Effectiveness of Dementia Care Mapping™ to reduce agitation in care home residents with dementia: an open-cohort cluster randomised controlled trial

Claire A. Surr*, Ivana Holloway, Rebecca E.A. Walwyn, Alys W. Griffiths, David Meads, Adam Martin, Rachael Kelley, Clive Ballard, Jane Fossey, Natasha Burnley, Lynn Chenoweth, Byron Creese, Murna Downs, Lucy Garrod, Elizabeth H. Graham, Amanda Lilley-Kelly, Joanne McDermid, Vicki McLellan, Holly Millard, Devon PerfectLouise Robinson, Olivia Robinson, Emily Shoesmith, Najma Siddiqi, Graham Stokes, Daphne Wallace, Amanda J. Farrin

*Corresponding author for this work

Research output: Contribution to journalArticlepeer-review

7 Citations (Scopus)


Objectives: Agitation is common and problematic in care home residents with dementia. This study investigated the (cost)effectiveness of Dementia Care Mapping™ (DCM) for reducing agitation in this population. Method: Pragmatic, cluster randomised controlled trial with cost-effectiveness analysis in 50 care homes, follow-up at 6 and 16 months and stratified randomisation to intervention (n = 31) and control (n = 19). Residents with dementia were recruited at baseline (n = 726) and 16 months (n = 261). Clusters were not blinded to allocation. Three DCM cycles were scheduled, delivered by two trained staff per home. Cycle one was supported by an external DCM expert. Agitation (Cohen-Mansfield Agitation Inventory (CMAI)) at 16 months was the primary outcome. Results: DCM was not superior to control on any outcomes (cross-sectional sample n = 675: 287 control, 388 intervention). The adjusted mean CMAI score difference was –2.11 points (95% CI –4.66 to 0.44, p = 0.104, adjusted ICC control = 0, intervention 0.001). Sensitivity analyses supported the primary analysis. Incremental cost per unit improvement in CMAI and QALYs (intervention vs control) on closed-cohort baseline recruited sample (n = 726, 418 intervention, 308 control) was £289 and £60,627 respectively. Loss to follow-up at 16 months in the original cohort was 312/726 (43·0%) mainly (87·2%) due to deaths. Intervention dose was low with only a quarter of homes completing more than one DCM cycle. Conclusion: No benefits of DCM were evidenced. Low intervention dose indicates standard care homes may be insufficiently resourced to implement DCM. Alternative models of implementation, or other approaches to reducing agitation should be considered.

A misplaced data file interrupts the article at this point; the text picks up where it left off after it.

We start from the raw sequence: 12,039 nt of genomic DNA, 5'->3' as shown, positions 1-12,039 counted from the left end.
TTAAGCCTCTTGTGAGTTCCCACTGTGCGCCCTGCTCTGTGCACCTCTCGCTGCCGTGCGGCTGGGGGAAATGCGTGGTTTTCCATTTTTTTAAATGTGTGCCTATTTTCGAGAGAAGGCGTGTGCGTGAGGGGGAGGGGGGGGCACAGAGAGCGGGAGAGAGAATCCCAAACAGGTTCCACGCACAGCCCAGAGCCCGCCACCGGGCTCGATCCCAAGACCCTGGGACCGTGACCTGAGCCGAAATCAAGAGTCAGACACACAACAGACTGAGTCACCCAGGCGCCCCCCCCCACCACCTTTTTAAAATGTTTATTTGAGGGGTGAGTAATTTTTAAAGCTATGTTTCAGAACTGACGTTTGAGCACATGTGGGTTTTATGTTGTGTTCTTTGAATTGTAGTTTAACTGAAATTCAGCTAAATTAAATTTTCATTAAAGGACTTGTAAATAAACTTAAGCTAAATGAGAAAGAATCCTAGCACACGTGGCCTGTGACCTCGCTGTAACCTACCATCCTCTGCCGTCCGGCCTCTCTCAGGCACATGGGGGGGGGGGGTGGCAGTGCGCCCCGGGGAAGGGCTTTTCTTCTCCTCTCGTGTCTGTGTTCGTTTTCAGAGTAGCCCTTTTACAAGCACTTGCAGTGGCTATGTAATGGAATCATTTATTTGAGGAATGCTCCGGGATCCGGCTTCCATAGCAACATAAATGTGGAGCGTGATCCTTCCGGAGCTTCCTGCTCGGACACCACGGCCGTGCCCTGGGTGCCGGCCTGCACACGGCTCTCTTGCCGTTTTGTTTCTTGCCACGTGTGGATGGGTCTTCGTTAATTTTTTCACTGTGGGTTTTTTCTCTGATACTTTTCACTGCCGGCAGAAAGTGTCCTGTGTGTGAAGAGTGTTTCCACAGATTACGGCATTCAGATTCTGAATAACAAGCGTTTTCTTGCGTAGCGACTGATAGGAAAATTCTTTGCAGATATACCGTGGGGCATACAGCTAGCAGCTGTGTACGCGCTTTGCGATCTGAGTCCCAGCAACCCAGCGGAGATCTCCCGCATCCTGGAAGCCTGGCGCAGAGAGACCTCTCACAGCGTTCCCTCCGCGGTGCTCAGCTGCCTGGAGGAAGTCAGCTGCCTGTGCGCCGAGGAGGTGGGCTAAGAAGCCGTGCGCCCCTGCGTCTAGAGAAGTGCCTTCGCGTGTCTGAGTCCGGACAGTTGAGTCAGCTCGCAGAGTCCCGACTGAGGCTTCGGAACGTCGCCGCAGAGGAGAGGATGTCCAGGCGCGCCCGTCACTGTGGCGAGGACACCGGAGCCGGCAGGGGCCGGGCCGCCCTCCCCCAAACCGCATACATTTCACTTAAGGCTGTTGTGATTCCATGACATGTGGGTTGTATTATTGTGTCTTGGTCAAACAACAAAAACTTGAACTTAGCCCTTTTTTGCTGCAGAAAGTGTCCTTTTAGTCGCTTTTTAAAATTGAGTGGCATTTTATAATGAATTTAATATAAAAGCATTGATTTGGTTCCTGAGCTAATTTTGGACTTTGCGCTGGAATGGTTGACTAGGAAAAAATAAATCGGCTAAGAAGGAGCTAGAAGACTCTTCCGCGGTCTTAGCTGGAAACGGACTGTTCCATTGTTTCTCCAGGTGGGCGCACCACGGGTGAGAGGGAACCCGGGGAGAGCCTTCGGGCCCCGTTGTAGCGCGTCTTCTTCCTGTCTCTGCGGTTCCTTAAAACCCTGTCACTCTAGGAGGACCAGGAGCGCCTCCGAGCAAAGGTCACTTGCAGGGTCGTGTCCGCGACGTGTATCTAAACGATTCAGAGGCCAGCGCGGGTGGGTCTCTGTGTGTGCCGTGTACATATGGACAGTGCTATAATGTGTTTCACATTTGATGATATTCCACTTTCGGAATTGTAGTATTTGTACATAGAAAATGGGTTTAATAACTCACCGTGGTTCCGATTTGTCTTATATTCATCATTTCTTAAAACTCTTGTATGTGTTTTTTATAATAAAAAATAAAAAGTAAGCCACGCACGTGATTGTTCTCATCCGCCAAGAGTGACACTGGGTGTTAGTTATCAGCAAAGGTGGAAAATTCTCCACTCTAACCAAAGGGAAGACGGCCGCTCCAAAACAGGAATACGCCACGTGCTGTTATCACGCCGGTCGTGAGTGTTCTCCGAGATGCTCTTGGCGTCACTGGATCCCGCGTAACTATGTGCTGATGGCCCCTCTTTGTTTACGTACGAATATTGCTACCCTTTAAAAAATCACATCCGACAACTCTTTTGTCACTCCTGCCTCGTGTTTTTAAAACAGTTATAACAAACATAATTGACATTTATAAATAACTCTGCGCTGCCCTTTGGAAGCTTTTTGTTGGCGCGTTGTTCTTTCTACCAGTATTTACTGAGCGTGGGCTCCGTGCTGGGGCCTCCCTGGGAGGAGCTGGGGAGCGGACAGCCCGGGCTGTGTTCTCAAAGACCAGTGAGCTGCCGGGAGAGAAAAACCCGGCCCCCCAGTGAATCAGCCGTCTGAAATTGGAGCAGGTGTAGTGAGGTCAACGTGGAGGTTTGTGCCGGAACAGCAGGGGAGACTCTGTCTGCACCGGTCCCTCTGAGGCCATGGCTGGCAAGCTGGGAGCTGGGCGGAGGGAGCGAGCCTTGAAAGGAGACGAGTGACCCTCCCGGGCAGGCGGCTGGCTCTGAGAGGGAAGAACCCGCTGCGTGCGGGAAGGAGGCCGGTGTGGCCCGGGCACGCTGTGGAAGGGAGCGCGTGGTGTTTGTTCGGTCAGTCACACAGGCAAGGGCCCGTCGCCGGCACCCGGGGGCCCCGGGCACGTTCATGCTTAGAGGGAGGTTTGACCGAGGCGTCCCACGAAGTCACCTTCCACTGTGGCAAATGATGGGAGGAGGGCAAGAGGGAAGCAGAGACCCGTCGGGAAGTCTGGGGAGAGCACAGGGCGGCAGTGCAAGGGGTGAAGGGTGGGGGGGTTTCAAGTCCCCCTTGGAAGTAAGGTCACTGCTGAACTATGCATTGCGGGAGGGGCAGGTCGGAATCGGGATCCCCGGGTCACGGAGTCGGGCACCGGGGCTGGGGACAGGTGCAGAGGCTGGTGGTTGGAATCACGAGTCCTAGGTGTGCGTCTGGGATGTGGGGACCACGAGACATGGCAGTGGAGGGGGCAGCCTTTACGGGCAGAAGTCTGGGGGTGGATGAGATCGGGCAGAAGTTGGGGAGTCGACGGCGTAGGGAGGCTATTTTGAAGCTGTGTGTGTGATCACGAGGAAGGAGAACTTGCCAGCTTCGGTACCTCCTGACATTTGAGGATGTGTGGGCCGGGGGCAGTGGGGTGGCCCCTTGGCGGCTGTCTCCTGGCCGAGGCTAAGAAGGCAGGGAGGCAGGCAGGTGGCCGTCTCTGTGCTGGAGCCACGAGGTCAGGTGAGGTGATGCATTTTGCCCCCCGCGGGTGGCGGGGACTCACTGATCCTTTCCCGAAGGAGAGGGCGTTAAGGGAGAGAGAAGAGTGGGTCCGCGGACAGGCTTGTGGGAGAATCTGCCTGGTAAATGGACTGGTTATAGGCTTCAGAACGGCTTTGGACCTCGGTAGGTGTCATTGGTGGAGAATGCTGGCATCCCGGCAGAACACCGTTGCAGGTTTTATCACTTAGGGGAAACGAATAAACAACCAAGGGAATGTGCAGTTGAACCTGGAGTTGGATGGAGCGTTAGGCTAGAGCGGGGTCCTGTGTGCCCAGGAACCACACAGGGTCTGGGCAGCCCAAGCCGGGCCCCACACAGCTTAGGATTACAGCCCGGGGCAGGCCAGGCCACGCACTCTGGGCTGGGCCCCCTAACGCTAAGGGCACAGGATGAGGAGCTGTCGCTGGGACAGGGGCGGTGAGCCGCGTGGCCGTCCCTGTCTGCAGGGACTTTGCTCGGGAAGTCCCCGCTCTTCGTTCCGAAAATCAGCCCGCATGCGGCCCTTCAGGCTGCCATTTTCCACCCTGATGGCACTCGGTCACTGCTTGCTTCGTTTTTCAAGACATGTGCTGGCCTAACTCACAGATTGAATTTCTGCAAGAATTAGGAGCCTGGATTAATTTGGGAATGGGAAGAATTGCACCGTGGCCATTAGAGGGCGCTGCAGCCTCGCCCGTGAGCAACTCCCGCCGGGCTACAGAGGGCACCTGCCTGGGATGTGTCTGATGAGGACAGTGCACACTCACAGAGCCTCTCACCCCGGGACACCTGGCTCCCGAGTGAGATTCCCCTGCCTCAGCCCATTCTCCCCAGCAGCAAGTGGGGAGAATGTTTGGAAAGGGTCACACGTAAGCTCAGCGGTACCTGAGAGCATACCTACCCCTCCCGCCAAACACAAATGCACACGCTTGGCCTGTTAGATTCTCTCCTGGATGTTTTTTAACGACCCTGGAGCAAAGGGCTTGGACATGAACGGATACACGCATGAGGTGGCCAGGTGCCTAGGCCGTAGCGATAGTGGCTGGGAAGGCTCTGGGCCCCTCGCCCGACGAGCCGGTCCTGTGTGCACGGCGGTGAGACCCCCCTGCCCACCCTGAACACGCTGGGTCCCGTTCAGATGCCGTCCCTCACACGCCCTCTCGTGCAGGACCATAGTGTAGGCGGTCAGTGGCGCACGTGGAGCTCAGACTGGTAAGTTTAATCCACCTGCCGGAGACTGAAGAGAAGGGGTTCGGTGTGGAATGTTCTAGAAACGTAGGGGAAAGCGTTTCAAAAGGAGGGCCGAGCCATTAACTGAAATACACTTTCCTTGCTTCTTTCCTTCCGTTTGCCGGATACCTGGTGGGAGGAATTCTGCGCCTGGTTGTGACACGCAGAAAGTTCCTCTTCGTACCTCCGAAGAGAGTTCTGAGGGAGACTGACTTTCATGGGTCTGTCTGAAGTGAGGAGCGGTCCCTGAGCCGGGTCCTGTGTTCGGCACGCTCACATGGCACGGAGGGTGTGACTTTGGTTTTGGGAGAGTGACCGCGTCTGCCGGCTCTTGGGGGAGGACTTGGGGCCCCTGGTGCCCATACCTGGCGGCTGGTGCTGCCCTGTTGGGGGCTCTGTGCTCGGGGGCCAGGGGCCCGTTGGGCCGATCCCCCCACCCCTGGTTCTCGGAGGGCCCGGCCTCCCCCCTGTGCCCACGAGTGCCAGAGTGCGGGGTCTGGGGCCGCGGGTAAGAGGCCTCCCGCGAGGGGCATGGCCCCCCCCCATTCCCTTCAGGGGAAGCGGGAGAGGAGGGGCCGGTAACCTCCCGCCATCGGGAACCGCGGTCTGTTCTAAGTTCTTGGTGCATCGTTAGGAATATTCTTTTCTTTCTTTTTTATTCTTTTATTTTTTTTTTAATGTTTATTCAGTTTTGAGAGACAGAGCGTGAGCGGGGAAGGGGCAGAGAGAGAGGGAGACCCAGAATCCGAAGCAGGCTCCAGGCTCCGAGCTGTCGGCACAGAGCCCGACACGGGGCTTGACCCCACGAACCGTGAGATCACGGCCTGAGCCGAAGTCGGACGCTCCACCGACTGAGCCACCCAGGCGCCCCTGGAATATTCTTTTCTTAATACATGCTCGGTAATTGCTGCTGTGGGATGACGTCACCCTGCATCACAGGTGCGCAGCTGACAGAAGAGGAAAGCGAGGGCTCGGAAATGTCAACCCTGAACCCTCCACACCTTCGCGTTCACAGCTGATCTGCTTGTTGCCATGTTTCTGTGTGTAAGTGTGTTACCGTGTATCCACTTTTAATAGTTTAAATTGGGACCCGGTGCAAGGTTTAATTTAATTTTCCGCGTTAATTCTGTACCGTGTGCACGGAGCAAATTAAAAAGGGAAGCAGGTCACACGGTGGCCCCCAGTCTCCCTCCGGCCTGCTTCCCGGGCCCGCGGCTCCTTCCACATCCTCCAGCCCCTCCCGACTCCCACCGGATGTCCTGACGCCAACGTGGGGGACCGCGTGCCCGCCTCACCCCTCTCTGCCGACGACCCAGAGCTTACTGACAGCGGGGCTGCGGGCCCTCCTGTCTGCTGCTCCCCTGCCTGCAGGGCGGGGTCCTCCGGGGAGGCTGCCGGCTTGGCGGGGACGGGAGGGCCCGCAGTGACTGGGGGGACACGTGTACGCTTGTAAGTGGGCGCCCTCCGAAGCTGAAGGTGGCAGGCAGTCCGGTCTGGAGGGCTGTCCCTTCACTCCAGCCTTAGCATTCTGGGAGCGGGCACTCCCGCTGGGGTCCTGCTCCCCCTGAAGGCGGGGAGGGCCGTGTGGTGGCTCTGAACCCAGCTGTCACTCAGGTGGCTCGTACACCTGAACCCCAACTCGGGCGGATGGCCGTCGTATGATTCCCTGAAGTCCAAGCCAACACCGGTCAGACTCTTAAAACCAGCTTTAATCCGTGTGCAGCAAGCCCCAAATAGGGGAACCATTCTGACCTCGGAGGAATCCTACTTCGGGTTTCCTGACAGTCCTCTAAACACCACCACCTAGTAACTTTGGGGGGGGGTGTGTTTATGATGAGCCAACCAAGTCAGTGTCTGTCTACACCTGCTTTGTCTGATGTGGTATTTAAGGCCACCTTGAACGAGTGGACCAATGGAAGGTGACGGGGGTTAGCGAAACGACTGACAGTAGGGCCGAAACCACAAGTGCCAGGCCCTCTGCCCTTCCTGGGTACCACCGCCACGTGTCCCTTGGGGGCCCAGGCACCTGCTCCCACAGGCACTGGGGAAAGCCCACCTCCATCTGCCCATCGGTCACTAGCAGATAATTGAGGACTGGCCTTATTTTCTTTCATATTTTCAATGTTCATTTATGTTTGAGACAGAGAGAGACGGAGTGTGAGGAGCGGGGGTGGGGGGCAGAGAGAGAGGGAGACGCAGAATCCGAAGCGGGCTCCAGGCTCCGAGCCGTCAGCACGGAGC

Original languageEnglish
Pages (from-to)1410-1423
Number of pages14
JournalAging and Mental Health
Issue number8
Publication statusPublished - 2021


  • Alzheimer’s disease
  • Current Controlled Trials ISRCTN82288852
  • health economic evaluation
  • institutional care/residential care
  • intervention
  • long-term care
  • person-centred care
  • practice development
  • psychosocial interventions


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